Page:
Impeachment, again

I want to revisit my earlier post on impeachment.  I am more inclined to support impeachment today than I was 6 days ago, although it is still far from clear that impeachment makes sense. 

Trump has done great damage to this country by making clear that congressional Republicans will allow a lawless, authoritarian president who is popular with Republican primary voters to get away with almost anything.  Many of them would have let Trump subvert the 2020 election.  Our goal should be to prevent another Republican from using the Trump playbook. 

Given the current alignment of forces in U.S. politics, to prevent another Trump from attacking our democracy our priorities should be 1) to help Democrats win elections by discrediting the Republican party, especially its Trumpiest members, and 2) to discredit the right-wing conspiracy mongers and especially the terrorist groups that have thrived with Trump’s encouragement.  These are the factors that should drive our thinking about impeachment.  (If you think that impeachment should be judged without taking these broader political consequences into account, here’s a question for you:  would you really prefer impeaching Trump and having Democrats lose the House and Senate in 2022 to letting Trump scamper away unimpeached but having Democrats keep control of Congress?)

It is far from clear that impeachment will help safeguard our democracy.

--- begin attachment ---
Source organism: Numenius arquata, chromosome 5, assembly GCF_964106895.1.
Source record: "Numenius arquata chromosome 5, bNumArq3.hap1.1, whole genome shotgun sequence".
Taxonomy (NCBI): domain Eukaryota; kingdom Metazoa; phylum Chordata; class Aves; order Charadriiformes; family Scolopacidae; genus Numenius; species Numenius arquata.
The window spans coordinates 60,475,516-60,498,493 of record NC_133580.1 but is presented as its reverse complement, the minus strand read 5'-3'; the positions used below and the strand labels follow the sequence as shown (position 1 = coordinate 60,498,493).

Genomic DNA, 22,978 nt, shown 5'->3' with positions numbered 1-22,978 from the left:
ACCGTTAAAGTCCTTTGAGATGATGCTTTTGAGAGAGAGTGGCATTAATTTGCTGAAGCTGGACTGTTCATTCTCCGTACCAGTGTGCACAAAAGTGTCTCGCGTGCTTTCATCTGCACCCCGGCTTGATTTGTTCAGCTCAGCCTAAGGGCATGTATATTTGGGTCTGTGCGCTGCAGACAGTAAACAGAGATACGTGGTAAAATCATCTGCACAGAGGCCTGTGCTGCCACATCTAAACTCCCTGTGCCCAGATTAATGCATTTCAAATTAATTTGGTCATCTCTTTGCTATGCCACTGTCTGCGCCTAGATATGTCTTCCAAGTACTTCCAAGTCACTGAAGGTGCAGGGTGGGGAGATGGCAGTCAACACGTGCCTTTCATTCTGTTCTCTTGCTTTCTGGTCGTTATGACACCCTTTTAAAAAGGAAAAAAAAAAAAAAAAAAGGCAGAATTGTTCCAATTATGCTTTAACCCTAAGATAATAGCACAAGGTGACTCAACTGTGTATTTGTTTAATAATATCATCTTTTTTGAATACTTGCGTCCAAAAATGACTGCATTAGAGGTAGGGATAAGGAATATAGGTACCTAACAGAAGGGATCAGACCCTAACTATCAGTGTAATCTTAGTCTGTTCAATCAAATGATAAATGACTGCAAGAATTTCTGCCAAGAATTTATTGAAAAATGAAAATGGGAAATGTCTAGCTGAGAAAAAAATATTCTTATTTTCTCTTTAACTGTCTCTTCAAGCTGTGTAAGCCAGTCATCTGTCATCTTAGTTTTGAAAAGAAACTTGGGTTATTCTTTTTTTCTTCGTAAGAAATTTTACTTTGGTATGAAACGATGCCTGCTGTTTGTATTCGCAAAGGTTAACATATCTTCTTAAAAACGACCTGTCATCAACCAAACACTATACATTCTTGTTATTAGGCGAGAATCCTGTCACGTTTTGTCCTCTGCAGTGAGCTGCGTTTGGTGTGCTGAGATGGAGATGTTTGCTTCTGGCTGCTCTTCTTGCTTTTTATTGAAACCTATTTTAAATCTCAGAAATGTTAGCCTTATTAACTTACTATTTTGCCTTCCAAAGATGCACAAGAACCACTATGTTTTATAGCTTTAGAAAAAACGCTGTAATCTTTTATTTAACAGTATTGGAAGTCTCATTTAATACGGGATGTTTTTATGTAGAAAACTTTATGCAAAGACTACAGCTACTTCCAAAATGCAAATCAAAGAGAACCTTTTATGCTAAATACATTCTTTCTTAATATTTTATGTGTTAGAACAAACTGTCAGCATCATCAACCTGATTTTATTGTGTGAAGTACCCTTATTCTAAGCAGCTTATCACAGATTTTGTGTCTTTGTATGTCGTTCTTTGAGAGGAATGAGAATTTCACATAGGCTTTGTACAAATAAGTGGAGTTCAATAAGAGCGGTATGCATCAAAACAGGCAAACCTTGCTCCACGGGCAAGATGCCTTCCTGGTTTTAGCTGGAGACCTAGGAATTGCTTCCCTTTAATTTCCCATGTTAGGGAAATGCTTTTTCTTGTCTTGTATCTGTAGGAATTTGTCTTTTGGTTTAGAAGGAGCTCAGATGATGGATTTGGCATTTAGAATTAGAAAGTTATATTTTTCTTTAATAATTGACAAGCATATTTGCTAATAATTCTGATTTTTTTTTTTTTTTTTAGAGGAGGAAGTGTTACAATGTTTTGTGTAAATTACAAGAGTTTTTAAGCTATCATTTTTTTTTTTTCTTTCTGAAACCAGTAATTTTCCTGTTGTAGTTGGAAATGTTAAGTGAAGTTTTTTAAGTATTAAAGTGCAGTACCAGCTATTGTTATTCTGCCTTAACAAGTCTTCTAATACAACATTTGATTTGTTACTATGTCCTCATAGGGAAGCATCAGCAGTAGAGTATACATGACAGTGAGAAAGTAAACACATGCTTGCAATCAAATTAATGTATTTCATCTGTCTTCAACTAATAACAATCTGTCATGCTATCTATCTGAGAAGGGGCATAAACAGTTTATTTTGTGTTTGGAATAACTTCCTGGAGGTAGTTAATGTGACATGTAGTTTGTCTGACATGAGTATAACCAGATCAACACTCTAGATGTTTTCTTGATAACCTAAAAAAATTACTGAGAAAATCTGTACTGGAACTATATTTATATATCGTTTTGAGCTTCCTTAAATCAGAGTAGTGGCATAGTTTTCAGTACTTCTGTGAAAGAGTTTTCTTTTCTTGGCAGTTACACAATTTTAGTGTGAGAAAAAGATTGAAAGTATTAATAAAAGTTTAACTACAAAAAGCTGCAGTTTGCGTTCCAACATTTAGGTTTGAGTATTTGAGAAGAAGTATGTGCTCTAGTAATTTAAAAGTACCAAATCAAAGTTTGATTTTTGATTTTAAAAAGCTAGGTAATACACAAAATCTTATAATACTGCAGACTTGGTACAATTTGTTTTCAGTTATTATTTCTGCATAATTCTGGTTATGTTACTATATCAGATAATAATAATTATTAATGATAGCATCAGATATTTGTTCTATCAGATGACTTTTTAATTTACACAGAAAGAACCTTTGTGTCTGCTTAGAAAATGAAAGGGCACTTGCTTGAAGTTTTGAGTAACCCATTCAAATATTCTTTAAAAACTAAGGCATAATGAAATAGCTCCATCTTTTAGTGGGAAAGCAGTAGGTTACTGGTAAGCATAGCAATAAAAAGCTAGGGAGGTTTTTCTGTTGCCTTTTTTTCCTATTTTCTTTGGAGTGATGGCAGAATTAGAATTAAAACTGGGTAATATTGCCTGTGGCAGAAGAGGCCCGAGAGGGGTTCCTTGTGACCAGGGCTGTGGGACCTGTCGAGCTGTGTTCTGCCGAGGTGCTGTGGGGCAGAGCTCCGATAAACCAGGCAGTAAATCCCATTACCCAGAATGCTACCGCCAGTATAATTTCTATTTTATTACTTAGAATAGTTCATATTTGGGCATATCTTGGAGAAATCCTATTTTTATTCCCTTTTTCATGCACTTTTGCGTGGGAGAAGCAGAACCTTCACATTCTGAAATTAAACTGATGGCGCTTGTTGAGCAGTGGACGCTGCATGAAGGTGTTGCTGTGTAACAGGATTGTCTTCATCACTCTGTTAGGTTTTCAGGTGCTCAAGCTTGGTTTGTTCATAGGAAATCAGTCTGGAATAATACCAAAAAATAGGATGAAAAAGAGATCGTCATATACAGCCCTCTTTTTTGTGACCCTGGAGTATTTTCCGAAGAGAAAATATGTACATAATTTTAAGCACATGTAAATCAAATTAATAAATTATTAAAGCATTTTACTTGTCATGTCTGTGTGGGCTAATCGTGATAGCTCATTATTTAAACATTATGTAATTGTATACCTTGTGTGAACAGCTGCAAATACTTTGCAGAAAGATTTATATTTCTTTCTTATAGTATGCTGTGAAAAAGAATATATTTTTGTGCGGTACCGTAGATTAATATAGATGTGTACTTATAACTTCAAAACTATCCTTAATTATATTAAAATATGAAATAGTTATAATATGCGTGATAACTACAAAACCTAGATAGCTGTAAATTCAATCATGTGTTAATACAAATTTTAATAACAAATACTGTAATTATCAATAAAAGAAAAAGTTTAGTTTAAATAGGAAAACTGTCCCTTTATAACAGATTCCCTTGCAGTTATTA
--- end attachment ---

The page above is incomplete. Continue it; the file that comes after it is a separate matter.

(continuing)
Will impeaching Trump prevent another Republican authoritarian from using Trump’s playbook?  This seems unlikely.  Impeaching Trump does little to prevent another Republican from using Trump’s playbook.  Punishing Trump because he attempted to overthrow an election in a violent but inept and buffoonish way at the end of his term when many in his party consider him a liability and are ready to be done with him will not deter future authoritarians.  Future authoritarians may have better opportunities to undermine democracy (a closer election, more popular support).  Or they may be better able to exploit opportunities to undermine democracy.  (Think President Cruz or Hawley, both of whom undoubtedly think of themselves – probably rightly – as much more strategic and operationally capable than Trump.  What makes them less likely than Trump to successfully subvert an election is lack of charisma and populist appeal.)

Impeaching Trump would have little precedential value.  Future Congresses are not bound to follow precedents of previous Congresses.  Congress isn’t a court, and we know that the current Republican party is willing to flout norms and precedents with impunity.  It will be easy for future Republican congressional enablers to distinguish the misbehavior of their authoritarian from Trump’s wrongdoing, provided they are motivated to do so, and future Trumps will know this.  This highlights the critical point:  it is now clear that Republicans are willing to let an authoritarian, charismatic Republican president get away with almost anything.  Impeaching Trump now does little to change this.